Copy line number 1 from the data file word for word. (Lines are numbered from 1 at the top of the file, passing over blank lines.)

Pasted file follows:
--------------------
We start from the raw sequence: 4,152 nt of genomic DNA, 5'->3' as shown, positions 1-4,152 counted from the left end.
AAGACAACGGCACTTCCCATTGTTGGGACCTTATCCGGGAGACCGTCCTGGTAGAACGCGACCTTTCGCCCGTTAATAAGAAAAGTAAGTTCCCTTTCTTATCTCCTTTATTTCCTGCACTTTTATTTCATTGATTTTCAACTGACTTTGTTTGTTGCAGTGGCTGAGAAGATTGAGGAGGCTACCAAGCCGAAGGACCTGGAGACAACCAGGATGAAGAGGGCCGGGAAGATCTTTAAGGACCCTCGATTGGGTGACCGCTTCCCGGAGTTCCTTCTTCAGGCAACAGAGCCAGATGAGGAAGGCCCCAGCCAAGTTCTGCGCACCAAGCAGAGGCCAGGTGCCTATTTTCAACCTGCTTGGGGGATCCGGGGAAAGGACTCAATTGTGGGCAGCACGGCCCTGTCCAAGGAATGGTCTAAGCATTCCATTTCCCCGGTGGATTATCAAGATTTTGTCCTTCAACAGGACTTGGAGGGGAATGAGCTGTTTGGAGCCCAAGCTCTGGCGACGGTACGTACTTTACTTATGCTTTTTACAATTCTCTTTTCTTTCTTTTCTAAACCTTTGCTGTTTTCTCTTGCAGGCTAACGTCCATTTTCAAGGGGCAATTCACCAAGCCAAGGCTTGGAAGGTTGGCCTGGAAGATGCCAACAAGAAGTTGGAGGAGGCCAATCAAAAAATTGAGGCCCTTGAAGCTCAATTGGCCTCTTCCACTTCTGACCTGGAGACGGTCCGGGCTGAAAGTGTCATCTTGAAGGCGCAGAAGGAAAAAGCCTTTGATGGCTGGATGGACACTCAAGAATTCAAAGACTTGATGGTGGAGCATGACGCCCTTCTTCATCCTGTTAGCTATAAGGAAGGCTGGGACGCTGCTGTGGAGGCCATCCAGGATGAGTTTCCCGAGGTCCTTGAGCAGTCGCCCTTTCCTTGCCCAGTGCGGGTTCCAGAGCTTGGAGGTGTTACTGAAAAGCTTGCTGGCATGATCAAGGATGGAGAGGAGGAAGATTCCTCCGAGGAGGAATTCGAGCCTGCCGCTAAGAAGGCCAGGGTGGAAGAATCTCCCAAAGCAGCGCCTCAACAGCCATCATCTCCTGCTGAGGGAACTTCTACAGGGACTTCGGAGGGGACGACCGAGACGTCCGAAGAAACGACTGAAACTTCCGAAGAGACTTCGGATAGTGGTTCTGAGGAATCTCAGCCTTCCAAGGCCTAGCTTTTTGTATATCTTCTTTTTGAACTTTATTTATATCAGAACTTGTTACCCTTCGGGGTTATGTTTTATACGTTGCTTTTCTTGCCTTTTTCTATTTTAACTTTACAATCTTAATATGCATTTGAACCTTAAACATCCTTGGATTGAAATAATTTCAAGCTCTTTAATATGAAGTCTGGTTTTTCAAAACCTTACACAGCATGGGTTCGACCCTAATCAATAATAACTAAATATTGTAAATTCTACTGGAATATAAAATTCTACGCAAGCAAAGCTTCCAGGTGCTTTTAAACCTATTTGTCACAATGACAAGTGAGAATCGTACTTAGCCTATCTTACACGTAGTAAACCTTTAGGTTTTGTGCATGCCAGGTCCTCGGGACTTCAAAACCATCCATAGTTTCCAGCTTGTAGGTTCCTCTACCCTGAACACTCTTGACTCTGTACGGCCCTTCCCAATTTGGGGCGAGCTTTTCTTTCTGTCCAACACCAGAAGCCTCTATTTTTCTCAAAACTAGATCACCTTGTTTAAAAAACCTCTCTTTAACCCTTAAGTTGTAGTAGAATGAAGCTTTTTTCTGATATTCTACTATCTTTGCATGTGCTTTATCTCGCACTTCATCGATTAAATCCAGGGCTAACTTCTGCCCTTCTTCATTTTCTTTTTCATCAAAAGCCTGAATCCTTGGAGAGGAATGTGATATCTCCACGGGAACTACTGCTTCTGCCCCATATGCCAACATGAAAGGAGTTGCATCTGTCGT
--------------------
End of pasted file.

We start from the raw sequence: 4,152 nt of genomic DNA, 5'->3' as shown, positions 1-4,152 counted from the left end.